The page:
Camp 1 on Ama Dablam is perched high up on a rocky ridge offering just enough of a view of the route to the summit to conjure a range of emotions fluctuating on a sliding scale between excitement and sense of “what the hell have I gotten myself into…??”
Whilst it isn’t the most comfortable camping spot in the world, the fact that the sun crests over the mountain and hits the tents at 6.15 AM is a huge bonus particularly when everything seems to freeze solidly overnight and getting out of the deep, dark depths of a sleeping bag to embrace the day – or rather, embrace the jumar – is made somewhat more lucrative and less baltic.
At 7am our 2-day summit push officially began as Sergey, Valdis, Chad and I left the warmth of our yellow tents and began the steep climb to Camp 2.7 – an ascent of about 300 vertical meters over technical terrain of rock, ice and exposed ridges. The allusive snow-capped summit of Ama Dablam seemed to appear closer and closer with each precarious step. It was a gorgeous day with blue skies and a very light breeze so we managed to stay warm in the sunshine and top up our raccoon-eye tans. We’d already climbed from Camp 1 – Camp 2 as part of a training rotation so the familiarity of the terrain and the ropes certainly helped to ease nerves over some particularly exposed areas which had previously made my stomach turn and my heart beat double-time..!
The Yellow Tower:
Just before Camp 2 we were met by the infamous 12m vertical rock wall better known as the Yellow Tower. If climbing Ama Dablam was a video-game, this obstacle would be a ‘high score challenge’ and would force the video-character to do a blind-folded, triple back flip off of a can of tomato soup over a pit of crocodiles and onto the ridge of a massive stone wall. In mountaineering terms, the Yellow Tower presents an equally formidable challenge – minus the crocodiles, soup, and backflip but adding into the equation a jumar and a 10,000 foot drop off of a slabby ledge no wider than a patio paving stone.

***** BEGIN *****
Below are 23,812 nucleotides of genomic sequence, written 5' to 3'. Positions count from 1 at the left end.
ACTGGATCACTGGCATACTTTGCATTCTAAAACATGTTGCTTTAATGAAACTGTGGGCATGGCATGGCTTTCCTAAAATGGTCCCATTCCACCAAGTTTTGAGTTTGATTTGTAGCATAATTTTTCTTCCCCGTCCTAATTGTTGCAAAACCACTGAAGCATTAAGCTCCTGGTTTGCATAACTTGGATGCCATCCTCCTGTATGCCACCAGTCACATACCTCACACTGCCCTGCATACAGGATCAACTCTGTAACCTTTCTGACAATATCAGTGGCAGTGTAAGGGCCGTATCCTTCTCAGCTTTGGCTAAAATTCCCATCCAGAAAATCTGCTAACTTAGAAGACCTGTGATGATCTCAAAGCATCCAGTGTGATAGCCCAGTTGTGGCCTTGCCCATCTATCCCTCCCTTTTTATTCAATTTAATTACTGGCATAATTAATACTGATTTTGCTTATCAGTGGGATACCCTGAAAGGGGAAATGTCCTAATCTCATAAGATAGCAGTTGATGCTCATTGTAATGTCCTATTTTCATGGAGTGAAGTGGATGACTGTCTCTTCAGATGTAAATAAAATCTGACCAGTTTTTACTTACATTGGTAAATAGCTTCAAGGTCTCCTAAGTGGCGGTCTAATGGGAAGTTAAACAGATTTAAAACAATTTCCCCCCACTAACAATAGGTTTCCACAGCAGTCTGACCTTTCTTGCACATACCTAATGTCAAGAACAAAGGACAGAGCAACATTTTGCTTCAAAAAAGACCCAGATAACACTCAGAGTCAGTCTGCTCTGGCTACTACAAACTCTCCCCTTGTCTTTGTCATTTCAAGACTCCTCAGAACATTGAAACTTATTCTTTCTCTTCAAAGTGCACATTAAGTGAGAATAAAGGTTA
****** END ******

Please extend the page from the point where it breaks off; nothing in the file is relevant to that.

To make a rather long story short, I was the first to rather ungracefully jumar way up the wall, trying desperately neither to think about the wind whistling behind me nor the aquamarine-blue glacial lake glittering in the sun several thousand feet below the backs of my big-booted heels.
Thank god style-points were not handed out for the ascent of the Yellow Tower as, apart from my right leg doing the ‘jail-house rock’ with sheer terror, I would have received a negative score upon reaching the belay ledge where Chad stood smiling broadly and framed by an assortment of colorful ropes – old and new. I don’t think I’ve ever been more relieved to see him!!
Camp Poo…errrmm… Two:
Valdis and Sergey followed closely and heroically behind (with significantly higher style points) and we recomposed ourselves in Camp Two. Camp Two is better known as ‘Camp Poo’ due to the extensive garbage and human waste left behind from other expeditions. It’s both sad and strange to see firsthand how one of the most iconic camps in the Himalaya is one of the dirtiest (serious understatement) I’ve ever seen… Needless to say, we were under strict instructions ‘not to touch anything’ and kept bottles of hand-sanitizer close to hand..! Having survived the Yellow Tower I was not eager to test my luck or the strength of my gastro-intestinal system here!!
At Camp 2, we were also met by our super strong, skilled and smiling Sherpa team – Dorji Sonam Galgyen Sherpa, Palden Namgya Sherpa, Danuru Sherpa – who had come down from establishing our Camp 2.7. For the past few years Alpenglow Expeditions uses Camp 2. 7 as it’s a safer option (and only about 10 minutes away) from the more serac-prone and therefore dangerous Camp 3. Camp 2.7 was also to be the ‘launch pad’ for our summit push very early the following morning.
I must admit, having escaped relatively unscathed from Camp Poo, and now standing in the shadow of the Grey Tower I was looking forward to this next section being over and having the opportunity to dive into my tent! Little did I know about the vertical adventures in store!
The Grey Tower:
Straight out of Camp 2 we made our way up a steep snow ridge, climbed through the Grey Tower… aptly named because it’s grey and it’s a tower (our minds are simple at altitude). I love mixed climbing and, being acclimatized (thanks to the physiological benefits gained through our 7000m ‘touch’ on Makalu) I found the Grey Tower to be quite a treat (ok, perhaps a slight exaggeration… a new pair of Jimmy Choo’s or a bed… or even a shower for that matter would have been a greater treat…).